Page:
JapanFest (September 20-21, 2014)
The theme of this year’s festival will be “Washoku—Traditional Japanese Cuisine” and the JapanFest Organizing Committee has made plans to have various kinds of Japanese foods for everyone to experience. Washoku practices have been passed down through families and has been added to UNESCO’s Intangible Heritage list. JapanFest will have an assortment of the best Japanese food from local Japanese restaurants in Atlanta. This year’s festival has a special group of food vendors, including more than 10 local established restaurants providing roll sushi, bento boxes, ramen noodles, takoyaki, shaved ice, curry rice, yakisoba, torikaraage and more.
Guest performers include Sushi for Dummies author, Mineko Moreono, Japanese candy artist, Miyuki Sugimori, Samurai Yoshi Amao; J-Pop/J-Rock artist Junko Fujiyama; and the always popular taiko drum group, Matsuriza.
JapanFest will also feature a variety of local and regional Japanese musical performances sure to suit all ages and interests, including taiko drumming, J-Rock and J-Pop, and classical music. Dance performances will include both traditional and modern Japanese dance, as well as traditional Okinawan dance. All are invited to join in the spirited Bon dance!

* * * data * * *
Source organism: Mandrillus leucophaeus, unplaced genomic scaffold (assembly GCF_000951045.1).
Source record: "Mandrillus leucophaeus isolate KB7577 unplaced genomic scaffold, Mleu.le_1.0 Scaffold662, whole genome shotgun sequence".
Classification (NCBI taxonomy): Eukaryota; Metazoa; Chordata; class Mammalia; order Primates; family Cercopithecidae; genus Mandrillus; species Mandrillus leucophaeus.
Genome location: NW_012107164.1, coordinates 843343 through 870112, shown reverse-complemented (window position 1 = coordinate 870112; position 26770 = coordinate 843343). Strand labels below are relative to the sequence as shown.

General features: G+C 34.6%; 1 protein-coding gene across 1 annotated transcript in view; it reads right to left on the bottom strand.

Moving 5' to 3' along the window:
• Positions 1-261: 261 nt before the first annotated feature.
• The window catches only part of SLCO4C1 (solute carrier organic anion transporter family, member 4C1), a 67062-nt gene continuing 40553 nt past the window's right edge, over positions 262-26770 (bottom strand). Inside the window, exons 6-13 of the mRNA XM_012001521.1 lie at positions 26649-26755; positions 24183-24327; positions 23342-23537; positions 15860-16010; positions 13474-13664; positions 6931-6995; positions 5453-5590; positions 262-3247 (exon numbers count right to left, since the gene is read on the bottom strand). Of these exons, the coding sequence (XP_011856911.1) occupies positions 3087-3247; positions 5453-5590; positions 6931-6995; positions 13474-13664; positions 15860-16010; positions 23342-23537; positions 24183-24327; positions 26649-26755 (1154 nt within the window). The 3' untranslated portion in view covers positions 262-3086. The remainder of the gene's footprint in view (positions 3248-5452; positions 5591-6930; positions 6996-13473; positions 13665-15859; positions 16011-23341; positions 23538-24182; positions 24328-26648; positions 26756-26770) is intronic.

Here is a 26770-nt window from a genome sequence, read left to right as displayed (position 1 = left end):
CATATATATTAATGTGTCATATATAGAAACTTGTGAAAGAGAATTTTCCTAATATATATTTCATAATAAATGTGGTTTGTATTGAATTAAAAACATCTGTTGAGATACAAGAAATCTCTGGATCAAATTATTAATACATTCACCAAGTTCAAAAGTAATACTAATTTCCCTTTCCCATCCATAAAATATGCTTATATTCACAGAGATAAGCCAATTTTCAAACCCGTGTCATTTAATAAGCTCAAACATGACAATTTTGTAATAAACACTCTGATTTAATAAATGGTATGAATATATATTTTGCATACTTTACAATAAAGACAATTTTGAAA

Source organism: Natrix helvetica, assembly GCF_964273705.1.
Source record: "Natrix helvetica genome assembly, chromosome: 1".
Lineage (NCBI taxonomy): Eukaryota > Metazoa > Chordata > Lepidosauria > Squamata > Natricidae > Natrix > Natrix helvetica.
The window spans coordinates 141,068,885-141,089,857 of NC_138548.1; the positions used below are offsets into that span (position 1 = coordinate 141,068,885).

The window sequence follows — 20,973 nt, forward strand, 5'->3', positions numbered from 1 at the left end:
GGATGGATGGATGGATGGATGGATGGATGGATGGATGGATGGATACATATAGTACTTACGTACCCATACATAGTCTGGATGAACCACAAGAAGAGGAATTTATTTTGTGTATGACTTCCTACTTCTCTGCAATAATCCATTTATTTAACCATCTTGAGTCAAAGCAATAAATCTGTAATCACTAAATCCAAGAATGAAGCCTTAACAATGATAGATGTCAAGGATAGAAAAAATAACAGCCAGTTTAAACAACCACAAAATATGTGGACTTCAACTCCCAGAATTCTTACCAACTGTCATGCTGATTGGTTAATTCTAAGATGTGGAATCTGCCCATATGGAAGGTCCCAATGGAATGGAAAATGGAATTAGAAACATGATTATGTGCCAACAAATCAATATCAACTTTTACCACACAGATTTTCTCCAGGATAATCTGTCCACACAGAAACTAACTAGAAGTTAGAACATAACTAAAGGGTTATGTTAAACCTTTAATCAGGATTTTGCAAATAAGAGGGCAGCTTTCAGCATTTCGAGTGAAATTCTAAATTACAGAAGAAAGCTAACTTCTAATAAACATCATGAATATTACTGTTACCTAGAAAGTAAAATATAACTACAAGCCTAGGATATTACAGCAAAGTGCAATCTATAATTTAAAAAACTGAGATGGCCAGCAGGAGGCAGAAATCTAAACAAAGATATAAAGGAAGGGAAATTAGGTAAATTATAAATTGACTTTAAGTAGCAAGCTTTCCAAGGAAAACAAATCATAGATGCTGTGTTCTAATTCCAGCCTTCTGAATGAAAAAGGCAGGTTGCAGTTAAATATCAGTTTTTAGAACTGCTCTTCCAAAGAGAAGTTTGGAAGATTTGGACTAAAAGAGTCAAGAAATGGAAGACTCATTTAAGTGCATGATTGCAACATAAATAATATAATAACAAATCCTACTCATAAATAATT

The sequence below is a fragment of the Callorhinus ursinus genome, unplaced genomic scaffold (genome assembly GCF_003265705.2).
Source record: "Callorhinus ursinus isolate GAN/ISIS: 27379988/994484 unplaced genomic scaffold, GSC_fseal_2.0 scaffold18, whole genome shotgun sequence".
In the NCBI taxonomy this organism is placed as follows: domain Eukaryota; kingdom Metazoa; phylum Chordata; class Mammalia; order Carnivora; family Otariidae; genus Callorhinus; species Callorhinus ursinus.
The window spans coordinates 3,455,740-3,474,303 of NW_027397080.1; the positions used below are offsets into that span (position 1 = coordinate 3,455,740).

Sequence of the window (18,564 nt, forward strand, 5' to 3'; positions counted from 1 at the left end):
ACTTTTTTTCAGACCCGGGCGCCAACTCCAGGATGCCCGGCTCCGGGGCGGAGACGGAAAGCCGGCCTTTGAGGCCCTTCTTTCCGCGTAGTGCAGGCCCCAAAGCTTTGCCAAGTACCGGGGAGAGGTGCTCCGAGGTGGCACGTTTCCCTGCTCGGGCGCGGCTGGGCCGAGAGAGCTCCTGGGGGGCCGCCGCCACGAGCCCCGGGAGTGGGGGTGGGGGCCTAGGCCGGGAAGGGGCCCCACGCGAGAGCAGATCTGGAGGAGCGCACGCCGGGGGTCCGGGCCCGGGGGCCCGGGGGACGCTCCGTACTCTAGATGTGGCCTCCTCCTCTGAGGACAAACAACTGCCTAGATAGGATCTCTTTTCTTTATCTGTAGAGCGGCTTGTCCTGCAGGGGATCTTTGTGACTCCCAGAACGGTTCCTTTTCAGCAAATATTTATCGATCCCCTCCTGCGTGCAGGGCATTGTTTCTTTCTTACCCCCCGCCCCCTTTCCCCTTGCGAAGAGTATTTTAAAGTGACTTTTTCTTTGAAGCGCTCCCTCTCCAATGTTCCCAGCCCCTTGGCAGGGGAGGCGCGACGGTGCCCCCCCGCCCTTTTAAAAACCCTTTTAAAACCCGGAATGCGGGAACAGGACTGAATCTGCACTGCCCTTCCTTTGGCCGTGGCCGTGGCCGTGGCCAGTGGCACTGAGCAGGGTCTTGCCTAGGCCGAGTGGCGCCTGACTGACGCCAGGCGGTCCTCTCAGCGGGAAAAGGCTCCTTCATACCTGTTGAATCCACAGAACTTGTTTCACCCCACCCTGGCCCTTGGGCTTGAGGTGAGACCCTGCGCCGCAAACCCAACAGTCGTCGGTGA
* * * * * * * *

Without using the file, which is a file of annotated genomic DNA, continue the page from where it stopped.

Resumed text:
For visitors who have always wanted to try on an authentic Japanese kimono, the Konnichiwa Club will dress attendees from head to toe in the latest kimono from Japan. JapanFest will also feature a variety of exciting workshops on various aspects of Japanese culture. For fans of martial arts, JapanFest will feature demonstrations of virtually every Japanese martial art in existence, including aikido, karate, kendo, kyudo, and sumo.
Visitors can purchase an amazing array of Japanese goods, including kimono, Japanese tea, dolls, and rice paper. The Japan-America Society of Georgia will have various Japanese-related items, t-shirts, and temporary tattoos; the Ginza-dori, organized by the Japanese Chamber of Commerce of Georgia and named after Tokyo's famous shopping district, will feature Japanese ceramics, traditional Japanese clothing and accessories and fun items such as masks and toys; at the Bazaar on Sunday organized by the Georgia Japanese Language School you will find books and household goods. Traditional Okinawan items will also be available.
Kids will have a fantastic time experiencing Japanese culture firsthand. In our Children’s Area, they can make their own Japanese tops, and the Suburban Atlanta Kite Enthusiasts will be on hand to teach them how to make a Japanese kite. The Ginza Dori shopping arcade has tons of games and activities for kids as well, such as ring toss, water yo-yos, Japanese toys, and more! They can even take part in carrying the o-mikoshi, a traditional Japanese portable shrine.
Many of the approximately 460 Japanese companies based in Georgia will display their products in the Made in Georgia exhibition. Interactive exhibits include the latest in Japanese technology, such as automobiles, tractors, and electronics.
JapanFest features the best of Japanese cuisine in Atlanta! Local Japanese restaurants will offer a tantalizing menu of roll sushi, bento boxes, ramen noodles, takoyaki, shaved ice, curry rice, yakisoba, torikaraage, kakigori, Japanese baked goods, and much more!